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Spokane, Washington  Est. May 19, 1883
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Officials tour grounds as Spokane’s Trent Avenue homeless shelter readies for opening Tuesday

Sept. 1, 2022 Updated Wed., Sept. 14, 2022 at 11:19 a.m.

Visitors walk through the entrance of the city’s new homeless shelter, the Trent Resource and Assistance Center, at 4320 E. Trent Ave., on Thursday in Spokane. The former warehouse is being set up to accept those needing shelter as soon as Tuesday.  (Jesse Tinsley/The Spokesman-Review)
Visitors walk through the entrance of the city’s new homeless shelter, the Trent Resource and Assistance Center, at 4320 E. Trent Ave., on Thursday in Spokane. The former warehouse is being set up to accept those needing shelter as soon as Tuesday. (Jesse Tinsley/The Spokesman-Review)

Months in the making, the city of Spokane’s new homeless shelter on East Trent Avenue is set to open Tuesday.

Dozens on Thursday attended an open house to tour the Trent Resource and Assistance Center at 4320 E. Trent Ave., which can fit 150 beds with space for mats to handle additional capacity as needed, said Mike Shaw, CEO and founder of the Guardians Foundation, the facility’s operator. Brad Baker, a Guardians program manager, will serve as director of the shelter, which will have limited entry requirements for guests.

The Trent shelter is an element of the city’s plan to relocate people from the Camp Hope homeless encampment on state Department of Transportation land at Second Avenue and Ray Street. The shelter will also be used as needed during heat, cold or smoke emergencies.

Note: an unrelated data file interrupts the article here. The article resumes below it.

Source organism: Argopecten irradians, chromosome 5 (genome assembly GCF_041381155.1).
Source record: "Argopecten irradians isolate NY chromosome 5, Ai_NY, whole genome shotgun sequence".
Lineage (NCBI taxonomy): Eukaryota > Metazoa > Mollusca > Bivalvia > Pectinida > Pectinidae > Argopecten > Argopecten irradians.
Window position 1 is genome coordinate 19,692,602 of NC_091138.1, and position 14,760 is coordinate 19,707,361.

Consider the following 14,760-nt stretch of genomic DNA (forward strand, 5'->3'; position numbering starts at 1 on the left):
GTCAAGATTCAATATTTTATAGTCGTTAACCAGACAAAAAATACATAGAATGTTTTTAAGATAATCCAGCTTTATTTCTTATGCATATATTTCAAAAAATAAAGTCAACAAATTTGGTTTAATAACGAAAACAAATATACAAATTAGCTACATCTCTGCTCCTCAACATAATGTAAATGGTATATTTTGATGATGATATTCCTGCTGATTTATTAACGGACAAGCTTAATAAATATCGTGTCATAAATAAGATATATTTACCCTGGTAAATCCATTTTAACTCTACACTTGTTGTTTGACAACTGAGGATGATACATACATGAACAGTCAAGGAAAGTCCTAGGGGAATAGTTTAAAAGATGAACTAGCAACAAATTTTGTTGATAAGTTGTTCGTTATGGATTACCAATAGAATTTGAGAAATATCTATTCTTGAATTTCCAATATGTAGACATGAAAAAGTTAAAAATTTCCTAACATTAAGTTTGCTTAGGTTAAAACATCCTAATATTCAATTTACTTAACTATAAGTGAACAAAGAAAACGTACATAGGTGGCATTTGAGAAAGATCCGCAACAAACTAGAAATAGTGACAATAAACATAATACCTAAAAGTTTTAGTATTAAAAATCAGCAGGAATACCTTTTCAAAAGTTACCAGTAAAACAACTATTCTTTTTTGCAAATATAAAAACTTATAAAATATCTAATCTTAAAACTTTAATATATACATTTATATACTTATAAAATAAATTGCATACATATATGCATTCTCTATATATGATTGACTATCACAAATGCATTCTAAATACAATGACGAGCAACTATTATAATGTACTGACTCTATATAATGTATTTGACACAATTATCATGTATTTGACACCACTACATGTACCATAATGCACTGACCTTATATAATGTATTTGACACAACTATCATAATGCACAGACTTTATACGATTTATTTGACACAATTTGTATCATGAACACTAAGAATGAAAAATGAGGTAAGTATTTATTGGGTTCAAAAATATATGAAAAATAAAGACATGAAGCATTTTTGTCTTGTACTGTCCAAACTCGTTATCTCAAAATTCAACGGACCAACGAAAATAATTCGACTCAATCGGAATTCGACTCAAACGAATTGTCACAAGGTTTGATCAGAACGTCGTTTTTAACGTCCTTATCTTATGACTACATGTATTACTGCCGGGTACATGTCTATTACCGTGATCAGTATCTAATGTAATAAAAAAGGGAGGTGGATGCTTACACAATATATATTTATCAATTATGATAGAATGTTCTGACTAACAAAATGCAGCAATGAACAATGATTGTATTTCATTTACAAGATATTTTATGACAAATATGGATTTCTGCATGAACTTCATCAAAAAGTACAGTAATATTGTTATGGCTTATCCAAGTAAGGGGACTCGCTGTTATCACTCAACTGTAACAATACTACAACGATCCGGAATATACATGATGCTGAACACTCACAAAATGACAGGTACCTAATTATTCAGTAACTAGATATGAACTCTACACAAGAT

And while the Guardians Foundation intends to have vehicles Tuesday afternoon at Camp Hope to transport anyone who wants to go, Shaw and city officials are unsure how many people in general – let alone from the encampment – will take to the shelter from the get-go.

“I truly believe that most of the people at Camp Hope, 45 to 50% of them, are in that outdoor transient lifestyle,” Shaw said. “I believe another 20% are there because they’re not being harassed for their motor homes and whatnot. And I believe another 10% there, that they wouldn’t go to a shelter no matter what.

“But I do believe there’s a population there that don’t want to be there anymore. It’s just getting old,” he continued, “and when they come in here and see a bed and food and peace and quiet, I think they’ll realize, ‘Yeah, this is a good thing for me.’ ”

Ellen Smith, the Guardians Foundation’s director of administration, said she anticipates the population to build over time as other shelters have.

“Word of mouth for any shelter is huge,” she said.

In the months since the property was identified by Mayor Nadine Woodward as a potential shelter in April, Spokane officials temporarily changed the city’s zoning regulations to allow shelters in heavy industrial zones, entered into a five-year lease with the warehouse’s property owner and went through a hiring process that ended with contracting the Guardians Foundation to run the facility.

City officials are still looking for an agency to provide social services for shelter residents, such as case management and help with finding mental health resources or job training.